Keen observers of the popular music scene will have identified how the troubadour wandering on stage clutching an acoustic guitar is back in fashion whether you’re talking Ed Sheeran or Justin Bieber. For a number of these musicians, the format goes hand in hand with being a singer songwriter knocking out songs seemingly as often as others take breath. Having said that, it often takes a more mature singer songwriter like Stephen Fearing to demonstrate the breadth of skill required to produce songs in a variety of styles and avoid falling into the trap of being a one trick pony producing a multitude of ‘boy meets girl’ songs or similar.
As evidence of this viewpoint, I offer you the new record and ninth solo album from Stephen Fearing, ‘ Every Soul’s A Sailor ‘. The title of the album alone tells you that this Canadian writer has a way with words as do the poetic titles of tracks like ‘Red Lights In The Rain’ which immediately caught my attention and will yours too, I’m sure.
He’s a multiple Juno award winner, founder member of Blackie and The Rodeo Kings and has worked with the likes of Nick Lowe, Shawn Colvin, Richard Thompson and Bruce Cockburn. So, naturally, he’s got the ‘boy meets girl’ love song covered as you’ll find on the reflection about long lasting relationships that weaves its way through ‘Better Than Good’. Its meandering melody is guaranteed to draw a few sighs from even the most hard hearted romantic.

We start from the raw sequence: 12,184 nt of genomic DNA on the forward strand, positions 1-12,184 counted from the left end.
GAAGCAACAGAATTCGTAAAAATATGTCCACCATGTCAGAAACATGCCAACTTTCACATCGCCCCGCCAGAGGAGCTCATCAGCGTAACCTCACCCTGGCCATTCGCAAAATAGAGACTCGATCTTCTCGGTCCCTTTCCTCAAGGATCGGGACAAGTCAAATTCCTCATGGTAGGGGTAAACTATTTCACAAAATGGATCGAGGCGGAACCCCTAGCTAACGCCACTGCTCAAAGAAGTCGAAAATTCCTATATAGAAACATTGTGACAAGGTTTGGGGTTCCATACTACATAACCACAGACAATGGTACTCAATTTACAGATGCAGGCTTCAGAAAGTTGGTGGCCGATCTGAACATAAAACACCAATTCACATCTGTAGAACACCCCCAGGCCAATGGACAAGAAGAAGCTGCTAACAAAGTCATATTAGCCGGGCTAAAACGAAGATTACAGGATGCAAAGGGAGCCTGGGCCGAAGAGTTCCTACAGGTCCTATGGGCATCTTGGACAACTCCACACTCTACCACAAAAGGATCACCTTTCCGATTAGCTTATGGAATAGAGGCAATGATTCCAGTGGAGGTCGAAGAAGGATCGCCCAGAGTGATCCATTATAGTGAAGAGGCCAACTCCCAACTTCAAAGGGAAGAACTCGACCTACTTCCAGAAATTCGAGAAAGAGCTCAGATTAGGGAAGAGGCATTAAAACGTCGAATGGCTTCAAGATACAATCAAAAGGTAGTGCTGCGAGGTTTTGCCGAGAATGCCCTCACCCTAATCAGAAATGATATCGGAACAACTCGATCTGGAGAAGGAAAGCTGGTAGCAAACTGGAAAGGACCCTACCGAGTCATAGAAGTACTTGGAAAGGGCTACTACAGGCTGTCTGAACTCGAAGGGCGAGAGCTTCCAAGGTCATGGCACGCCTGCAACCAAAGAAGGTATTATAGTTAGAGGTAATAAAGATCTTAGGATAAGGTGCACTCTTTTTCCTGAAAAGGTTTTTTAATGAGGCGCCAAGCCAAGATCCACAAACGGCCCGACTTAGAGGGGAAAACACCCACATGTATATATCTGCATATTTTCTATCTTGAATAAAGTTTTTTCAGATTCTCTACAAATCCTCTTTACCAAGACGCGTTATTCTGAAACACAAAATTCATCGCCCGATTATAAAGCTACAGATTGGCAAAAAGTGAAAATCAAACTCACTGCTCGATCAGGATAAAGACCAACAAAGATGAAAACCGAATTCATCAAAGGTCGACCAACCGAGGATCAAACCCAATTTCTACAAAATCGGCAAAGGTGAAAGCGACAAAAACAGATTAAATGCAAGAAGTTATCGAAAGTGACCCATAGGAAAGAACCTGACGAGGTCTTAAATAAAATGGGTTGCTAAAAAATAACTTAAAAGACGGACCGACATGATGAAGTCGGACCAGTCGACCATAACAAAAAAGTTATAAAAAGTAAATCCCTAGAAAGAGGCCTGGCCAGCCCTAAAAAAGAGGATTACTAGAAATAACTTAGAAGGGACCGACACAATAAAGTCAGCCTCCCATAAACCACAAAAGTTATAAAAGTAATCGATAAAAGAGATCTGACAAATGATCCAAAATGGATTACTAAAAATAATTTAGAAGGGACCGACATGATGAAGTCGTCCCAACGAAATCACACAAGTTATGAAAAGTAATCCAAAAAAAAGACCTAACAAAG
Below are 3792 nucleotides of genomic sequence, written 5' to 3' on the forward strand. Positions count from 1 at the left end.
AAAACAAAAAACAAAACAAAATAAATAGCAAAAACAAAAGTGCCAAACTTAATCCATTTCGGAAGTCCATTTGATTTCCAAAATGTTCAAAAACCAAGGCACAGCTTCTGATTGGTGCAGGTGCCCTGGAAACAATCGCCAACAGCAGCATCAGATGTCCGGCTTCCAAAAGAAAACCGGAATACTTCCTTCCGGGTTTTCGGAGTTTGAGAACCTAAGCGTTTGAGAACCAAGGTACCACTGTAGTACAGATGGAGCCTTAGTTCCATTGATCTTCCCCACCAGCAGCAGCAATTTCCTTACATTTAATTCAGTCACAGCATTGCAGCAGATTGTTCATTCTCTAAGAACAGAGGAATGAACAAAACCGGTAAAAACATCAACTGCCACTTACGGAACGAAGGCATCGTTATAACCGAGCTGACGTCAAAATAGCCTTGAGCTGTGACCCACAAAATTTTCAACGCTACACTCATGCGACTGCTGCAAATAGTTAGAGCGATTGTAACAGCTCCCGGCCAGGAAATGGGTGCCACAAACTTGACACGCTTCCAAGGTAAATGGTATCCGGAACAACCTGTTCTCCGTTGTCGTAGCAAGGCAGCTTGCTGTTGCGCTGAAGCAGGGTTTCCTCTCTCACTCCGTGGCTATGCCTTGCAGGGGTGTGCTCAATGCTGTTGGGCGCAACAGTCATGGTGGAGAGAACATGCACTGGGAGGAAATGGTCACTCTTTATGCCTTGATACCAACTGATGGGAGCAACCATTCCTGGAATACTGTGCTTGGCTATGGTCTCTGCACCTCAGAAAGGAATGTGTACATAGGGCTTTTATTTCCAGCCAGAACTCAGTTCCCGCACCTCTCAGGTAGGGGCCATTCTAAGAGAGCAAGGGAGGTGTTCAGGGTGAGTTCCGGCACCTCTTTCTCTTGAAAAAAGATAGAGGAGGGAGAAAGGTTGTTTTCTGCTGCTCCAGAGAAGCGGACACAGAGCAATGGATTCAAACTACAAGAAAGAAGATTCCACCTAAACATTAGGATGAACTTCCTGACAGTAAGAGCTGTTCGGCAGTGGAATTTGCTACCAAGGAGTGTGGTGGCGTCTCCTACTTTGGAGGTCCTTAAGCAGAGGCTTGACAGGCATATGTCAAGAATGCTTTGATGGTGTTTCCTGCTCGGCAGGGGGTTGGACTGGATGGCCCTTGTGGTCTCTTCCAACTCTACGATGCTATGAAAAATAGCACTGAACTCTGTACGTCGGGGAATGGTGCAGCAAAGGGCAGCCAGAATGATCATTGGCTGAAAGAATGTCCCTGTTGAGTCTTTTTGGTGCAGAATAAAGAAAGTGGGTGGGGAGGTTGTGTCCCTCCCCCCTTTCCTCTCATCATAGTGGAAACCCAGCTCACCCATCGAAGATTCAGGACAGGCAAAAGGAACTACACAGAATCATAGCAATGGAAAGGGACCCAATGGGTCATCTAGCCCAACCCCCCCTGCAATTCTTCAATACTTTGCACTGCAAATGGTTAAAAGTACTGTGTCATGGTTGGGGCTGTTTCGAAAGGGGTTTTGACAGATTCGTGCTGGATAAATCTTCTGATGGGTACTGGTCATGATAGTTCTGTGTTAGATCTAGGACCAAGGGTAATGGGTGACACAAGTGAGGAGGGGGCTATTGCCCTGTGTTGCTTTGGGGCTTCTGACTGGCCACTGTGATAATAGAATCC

The title track, ‘Every Soul’s A Sailor,’ has an equally chilled out rhythm complete with a chorus that just shouts for an audience to join in the singing. That’s not to say that Stephen Fearing wallows in melancholia as the opening track, ‘Put Your Money Where Your Mouth Is’, proves with its steady driving, funk laden backing. Hitting some high notes that any soul singer would be proud of, it reminds us that money buys nothing worthwhile like love, friendship or a compassion for others.
Elsewhere, Fearing throws in a slice of politics with ‘Blowhard Nation’ in a thinly disguised swipe at Donald J. Trump as he considers ‘a weird looking creature with a rug and a jowly frown’ and the thought that ‘he’s like a bad tattoo and there’s nothing you can do’. Sentiments that are resonating around the world of music and the arts as I write this review.
Oh, yes, and ‘Red Lights In The Rain’ comes up with an emotionally charged, poetic lyric about leaving life and love behind. That metaphor of travelling a wet and lonely road is well worn but like all good songwriters, Stephen Fearing finds a way to add some sparkle with this song. Indeed, the whole album stands up as evidence of how songwriting might cover common themes but it needs someone special to add something special.